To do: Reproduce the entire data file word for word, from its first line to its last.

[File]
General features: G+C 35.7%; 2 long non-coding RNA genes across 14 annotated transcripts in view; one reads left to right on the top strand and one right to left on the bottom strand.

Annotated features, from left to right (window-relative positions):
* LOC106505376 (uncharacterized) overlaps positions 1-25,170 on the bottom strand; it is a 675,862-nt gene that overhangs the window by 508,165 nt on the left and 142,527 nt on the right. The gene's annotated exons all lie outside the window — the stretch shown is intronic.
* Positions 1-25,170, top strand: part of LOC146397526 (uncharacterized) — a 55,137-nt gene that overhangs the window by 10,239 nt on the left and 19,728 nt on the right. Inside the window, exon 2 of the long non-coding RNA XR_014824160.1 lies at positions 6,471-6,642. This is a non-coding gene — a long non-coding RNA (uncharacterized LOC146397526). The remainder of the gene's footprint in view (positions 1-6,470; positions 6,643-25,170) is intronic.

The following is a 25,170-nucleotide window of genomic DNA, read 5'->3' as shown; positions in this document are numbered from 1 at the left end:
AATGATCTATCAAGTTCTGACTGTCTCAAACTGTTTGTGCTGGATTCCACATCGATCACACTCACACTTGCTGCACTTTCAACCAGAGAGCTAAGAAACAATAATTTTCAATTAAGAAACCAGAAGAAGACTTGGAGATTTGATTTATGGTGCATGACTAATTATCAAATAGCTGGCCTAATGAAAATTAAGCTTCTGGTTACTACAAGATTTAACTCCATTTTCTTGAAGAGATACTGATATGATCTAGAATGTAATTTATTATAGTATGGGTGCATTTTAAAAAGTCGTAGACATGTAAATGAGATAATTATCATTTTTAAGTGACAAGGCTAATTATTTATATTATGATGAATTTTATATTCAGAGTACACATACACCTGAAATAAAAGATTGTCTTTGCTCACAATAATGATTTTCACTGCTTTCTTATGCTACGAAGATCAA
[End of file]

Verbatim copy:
General features: G+C 35.7%; 2 long non-coding RNA genes across 14 annotated transcripts in view; one reads left to right on the top strand and one right to left on the bottom strand.

Annotated features, from left to right (window-relative positions):
* LOC106505376 (uncharacterized) overlaps positions 1-25,170 on the bottom strand; it is a 675,862-nt gene that overhangs the window by 508,165 nt on the left and 142,527 nt on the right. The gene's annotated exons all lie outside the window — the stretch shown is intronic.
* Positions 1-25,170, top strand: part of LOC146397526 (uncharacterized) — a 55,137-nt gene that overhangs the window by 10,239 nt on the left and 19,728 nt on the right. Inside the window, exon 2 of the long non-coding RNA XR_014824160.1 lies at positions 6,471-6,642. This is a non-coding gene — a long non-coding RNA (uncharacterized LOC146397526). The remainder of the gene's footprint in view (positions 1-6,470; positions 6,643-25,170) is intronic.

The following is a 25,170-nucleotide window of genomic DNA, read 5'->3' as shown; positions in this document are numbered from 1 at the left end:
AATGATCTATCAAGTTCTGACTGTCTCAAACTGTTTGTGCTGGATTCCACATCGATCACACTCACACTTGCTGCACTTTCAACCAGAGAGCTAAGAAACAATAATTTTCAATTAAGAAACCAGAAGAAGACTTGGAGATTTGATTTATGGTGCATGACTAATTATCAAATAGCTGGCCTAATGAAAATTAAGCTTCTGGTTACTACAAGATTTAACTCCATTTTCTTGAAGAGATACTGATATGATCTAGAATGTAATTTATTATAGTATGGGTGCATTTTAAAAAGTCGTAGACATGTAAATGAGATAATTATCATTTTTAAGTGACAAGGCTAATTATTTATATTATGATGAATTTTATATTCAGAGTACACATACACCTGAAATAAAAGATTGTCTTTGCTCACAATAATGATTTTCACTGCTTTCTTATGCTACGAAGATCAA